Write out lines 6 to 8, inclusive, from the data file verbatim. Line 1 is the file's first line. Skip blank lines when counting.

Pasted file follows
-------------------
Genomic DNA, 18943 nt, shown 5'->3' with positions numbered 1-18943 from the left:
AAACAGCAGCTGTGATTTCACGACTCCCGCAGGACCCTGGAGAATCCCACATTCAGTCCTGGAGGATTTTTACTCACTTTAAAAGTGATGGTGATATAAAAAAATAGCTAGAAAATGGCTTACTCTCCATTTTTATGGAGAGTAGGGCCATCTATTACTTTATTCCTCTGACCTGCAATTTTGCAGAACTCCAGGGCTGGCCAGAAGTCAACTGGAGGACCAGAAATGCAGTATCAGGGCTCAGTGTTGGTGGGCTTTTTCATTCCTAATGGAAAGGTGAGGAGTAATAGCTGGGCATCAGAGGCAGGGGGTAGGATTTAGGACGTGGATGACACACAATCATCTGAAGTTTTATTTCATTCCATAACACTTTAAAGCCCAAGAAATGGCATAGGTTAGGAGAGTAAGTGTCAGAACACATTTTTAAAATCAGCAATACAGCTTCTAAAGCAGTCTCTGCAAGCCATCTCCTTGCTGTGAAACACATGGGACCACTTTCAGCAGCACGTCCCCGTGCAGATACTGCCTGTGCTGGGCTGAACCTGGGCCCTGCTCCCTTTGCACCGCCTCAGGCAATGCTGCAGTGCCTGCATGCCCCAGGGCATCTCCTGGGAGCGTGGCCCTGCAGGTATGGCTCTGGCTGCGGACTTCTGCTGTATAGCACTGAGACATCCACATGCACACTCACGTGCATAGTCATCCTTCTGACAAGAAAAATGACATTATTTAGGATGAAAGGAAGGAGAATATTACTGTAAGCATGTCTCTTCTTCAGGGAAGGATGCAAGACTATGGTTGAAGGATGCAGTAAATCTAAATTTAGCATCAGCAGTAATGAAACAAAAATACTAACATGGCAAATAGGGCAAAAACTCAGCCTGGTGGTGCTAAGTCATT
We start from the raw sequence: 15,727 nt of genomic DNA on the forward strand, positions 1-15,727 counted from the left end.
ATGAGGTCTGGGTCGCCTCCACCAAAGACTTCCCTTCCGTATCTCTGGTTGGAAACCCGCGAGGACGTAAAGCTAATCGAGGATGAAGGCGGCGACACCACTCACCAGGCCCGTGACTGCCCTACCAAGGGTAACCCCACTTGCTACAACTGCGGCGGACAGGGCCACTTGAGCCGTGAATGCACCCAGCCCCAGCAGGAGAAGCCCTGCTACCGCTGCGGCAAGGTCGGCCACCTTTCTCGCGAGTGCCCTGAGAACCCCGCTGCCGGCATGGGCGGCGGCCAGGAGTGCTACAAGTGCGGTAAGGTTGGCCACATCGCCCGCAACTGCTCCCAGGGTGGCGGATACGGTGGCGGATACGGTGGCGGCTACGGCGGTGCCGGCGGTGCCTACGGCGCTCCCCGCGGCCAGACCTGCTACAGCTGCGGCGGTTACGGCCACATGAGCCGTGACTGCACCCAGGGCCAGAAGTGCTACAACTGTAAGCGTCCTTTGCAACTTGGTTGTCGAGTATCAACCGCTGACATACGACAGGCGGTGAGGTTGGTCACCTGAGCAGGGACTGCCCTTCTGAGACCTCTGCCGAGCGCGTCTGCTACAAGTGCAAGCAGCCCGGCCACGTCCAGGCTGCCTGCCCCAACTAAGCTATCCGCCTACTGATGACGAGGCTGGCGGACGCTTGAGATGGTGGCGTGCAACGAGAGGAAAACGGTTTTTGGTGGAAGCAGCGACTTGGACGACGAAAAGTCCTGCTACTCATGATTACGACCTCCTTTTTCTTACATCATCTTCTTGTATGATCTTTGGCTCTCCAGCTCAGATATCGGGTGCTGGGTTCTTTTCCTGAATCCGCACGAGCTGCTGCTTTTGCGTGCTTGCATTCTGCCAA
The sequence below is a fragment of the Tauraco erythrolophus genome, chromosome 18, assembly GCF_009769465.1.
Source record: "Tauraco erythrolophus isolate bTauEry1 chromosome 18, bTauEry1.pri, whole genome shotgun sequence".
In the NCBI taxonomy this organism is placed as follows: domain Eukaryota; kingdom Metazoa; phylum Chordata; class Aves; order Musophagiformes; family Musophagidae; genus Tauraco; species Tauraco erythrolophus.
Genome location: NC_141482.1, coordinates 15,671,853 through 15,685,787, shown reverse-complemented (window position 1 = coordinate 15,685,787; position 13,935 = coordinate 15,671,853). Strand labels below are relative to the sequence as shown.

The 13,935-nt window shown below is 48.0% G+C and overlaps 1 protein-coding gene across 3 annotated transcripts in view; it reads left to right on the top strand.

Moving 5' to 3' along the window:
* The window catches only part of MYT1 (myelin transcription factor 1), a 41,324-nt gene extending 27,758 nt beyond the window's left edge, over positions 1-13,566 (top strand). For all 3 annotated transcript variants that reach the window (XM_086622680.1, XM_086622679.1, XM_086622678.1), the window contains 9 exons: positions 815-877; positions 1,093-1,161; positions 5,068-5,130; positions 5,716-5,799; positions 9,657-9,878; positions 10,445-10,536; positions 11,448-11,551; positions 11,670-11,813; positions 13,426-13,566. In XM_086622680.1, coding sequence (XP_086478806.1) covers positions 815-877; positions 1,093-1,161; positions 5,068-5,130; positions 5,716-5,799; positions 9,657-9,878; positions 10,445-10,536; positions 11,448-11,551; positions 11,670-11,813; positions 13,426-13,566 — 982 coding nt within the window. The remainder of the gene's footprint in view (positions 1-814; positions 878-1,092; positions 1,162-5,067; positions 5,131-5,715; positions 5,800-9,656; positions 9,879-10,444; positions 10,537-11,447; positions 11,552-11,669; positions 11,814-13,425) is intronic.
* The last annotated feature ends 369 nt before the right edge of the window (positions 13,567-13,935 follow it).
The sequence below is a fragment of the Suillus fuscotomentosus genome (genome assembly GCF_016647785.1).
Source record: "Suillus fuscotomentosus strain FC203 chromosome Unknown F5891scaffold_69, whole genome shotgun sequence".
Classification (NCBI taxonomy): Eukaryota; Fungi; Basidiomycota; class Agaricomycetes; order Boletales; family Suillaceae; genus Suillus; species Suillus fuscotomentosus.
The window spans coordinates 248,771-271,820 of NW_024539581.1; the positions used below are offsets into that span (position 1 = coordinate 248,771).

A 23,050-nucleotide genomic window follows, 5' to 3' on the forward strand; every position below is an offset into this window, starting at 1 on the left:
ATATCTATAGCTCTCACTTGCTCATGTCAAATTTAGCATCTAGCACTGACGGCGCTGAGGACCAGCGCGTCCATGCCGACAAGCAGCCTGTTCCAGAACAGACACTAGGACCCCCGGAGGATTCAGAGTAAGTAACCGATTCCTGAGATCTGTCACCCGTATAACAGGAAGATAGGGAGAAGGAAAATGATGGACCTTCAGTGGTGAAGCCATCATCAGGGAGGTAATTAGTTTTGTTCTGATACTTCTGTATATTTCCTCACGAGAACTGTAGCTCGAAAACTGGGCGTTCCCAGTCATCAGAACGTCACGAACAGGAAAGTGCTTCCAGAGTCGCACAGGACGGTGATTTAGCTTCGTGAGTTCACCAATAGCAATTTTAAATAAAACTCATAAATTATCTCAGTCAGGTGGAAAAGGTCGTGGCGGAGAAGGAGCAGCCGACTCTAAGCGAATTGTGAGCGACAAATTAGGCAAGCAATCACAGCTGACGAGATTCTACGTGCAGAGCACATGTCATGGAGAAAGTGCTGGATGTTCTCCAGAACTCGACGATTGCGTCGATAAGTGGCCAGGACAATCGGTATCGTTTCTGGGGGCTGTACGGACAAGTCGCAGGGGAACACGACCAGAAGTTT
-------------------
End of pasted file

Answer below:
Source record: "Tauraco erythrolophus isolate bTauEry1 chromosome 18, bTauEry1.pri, whole genome shotgun sequence".
In the NCBI taxonomy this organism is placed as follows: domain Eukaryota; kingdom Metazoa; phylum Chordata; class Aves; order Musophagiformes; family Musophagidae; genus Tauraco; species Tauraco erythrolophus.
Genome location: NC_141482.1, coordinates 15,671,853 through 15,685,787, shown reverse-complemented (window position 1 = coordinate 15,685,787; position 13,935 = coordinate 15,671,853). Strand labels below are relative to the sequence as shown.